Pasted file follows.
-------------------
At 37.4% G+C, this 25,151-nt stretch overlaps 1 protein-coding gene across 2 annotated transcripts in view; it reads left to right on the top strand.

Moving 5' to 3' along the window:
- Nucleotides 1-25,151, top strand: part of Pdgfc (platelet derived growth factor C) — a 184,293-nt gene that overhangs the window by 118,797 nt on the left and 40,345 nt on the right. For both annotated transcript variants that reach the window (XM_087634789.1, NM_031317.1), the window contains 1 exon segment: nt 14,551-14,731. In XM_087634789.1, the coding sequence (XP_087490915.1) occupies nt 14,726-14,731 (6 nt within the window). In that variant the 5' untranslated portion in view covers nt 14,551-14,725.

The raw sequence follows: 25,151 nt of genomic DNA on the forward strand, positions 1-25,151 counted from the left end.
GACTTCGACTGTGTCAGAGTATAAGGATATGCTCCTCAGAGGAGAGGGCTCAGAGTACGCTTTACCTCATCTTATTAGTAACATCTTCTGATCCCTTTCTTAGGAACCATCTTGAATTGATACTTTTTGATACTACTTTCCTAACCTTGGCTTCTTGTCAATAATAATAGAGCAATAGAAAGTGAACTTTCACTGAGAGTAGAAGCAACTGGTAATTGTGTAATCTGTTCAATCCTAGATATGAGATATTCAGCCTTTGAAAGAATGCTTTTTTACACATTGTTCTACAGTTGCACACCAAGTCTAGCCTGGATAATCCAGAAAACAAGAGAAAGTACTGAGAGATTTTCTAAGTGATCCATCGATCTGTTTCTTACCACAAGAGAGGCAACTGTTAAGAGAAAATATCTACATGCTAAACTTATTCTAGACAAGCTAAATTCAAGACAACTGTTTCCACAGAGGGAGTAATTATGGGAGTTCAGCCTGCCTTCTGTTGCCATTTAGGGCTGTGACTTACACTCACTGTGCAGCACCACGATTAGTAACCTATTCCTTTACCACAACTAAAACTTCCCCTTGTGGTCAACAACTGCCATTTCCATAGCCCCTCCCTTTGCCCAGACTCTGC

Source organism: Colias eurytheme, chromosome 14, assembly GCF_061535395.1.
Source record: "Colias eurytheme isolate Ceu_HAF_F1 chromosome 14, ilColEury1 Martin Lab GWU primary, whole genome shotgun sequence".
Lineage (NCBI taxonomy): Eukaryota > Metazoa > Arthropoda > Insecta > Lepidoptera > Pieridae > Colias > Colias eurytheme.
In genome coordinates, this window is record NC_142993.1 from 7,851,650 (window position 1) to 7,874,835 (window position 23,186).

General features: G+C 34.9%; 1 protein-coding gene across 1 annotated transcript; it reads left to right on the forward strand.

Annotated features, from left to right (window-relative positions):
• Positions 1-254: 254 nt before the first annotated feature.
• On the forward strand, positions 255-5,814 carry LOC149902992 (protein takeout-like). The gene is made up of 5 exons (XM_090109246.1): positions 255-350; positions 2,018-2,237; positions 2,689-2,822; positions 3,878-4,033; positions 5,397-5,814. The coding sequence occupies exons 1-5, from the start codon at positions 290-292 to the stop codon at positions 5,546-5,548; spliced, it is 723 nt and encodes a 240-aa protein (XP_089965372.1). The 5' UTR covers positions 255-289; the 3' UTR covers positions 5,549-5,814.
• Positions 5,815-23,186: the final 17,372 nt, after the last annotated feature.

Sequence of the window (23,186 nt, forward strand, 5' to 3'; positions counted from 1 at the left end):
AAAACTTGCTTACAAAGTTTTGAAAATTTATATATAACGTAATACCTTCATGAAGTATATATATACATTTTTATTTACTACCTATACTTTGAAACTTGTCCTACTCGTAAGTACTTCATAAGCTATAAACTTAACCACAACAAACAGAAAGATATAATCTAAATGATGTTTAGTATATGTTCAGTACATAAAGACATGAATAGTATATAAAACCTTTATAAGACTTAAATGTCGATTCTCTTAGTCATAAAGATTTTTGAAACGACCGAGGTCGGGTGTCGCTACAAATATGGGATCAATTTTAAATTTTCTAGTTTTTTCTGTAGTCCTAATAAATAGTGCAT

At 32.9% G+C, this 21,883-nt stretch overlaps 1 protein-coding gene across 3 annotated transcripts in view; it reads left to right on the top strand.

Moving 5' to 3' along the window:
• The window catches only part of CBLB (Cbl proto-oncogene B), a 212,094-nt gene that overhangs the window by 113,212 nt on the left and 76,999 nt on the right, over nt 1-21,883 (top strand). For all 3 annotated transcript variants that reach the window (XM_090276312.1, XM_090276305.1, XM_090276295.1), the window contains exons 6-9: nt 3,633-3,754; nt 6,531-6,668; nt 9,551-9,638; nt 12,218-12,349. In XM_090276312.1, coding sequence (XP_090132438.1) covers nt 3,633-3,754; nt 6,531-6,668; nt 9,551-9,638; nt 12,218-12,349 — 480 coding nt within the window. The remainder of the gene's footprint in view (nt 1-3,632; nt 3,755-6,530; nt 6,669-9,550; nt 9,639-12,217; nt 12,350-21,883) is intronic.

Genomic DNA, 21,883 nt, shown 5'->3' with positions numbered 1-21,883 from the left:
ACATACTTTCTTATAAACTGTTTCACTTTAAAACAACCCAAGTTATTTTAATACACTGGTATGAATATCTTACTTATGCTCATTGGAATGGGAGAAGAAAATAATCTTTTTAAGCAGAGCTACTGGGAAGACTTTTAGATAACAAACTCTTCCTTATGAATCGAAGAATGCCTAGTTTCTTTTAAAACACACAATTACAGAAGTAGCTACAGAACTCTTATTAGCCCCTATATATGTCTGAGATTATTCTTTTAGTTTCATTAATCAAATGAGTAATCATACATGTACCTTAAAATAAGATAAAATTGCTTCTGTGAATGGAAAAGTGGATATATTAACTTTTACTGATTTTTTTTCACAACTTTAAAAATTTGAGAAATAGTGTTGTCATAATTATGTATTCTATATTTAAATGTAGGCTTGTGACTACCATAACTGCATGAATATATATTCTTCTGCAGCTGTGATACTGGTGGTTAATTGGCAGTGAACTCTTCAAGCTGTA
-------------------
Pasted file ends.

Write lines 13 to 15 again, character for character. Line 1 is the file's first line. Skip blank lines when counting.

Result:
• On the forward strand, positions 255-5,814 carry LOC149902992 (protein takeout-like). The gene is made up of 5 exons (XM_090109246.1): positions 255-350; positions 2,018-2,237; positions 2,689-2,822; positions 3,878-4,033; positions 5,397-5,814. The coding sequence occupies exons 1-5, from the start codon at positions 290-292 to the stop codon at positions 5,546-5,548; spliced, it is 723 nt and encodes a 240-aa protein (XP_089965372.1). The 5' UTR covers positions 255-289; the 3' UTR covers positions 5,549-5,814.
• Positions 5,815-23,186: the final 17,372 nt, after the last annotated feature.

Sequence of the window (23,186 nt, forward strand, 5' to 3'; positions counted from 1 at the left end):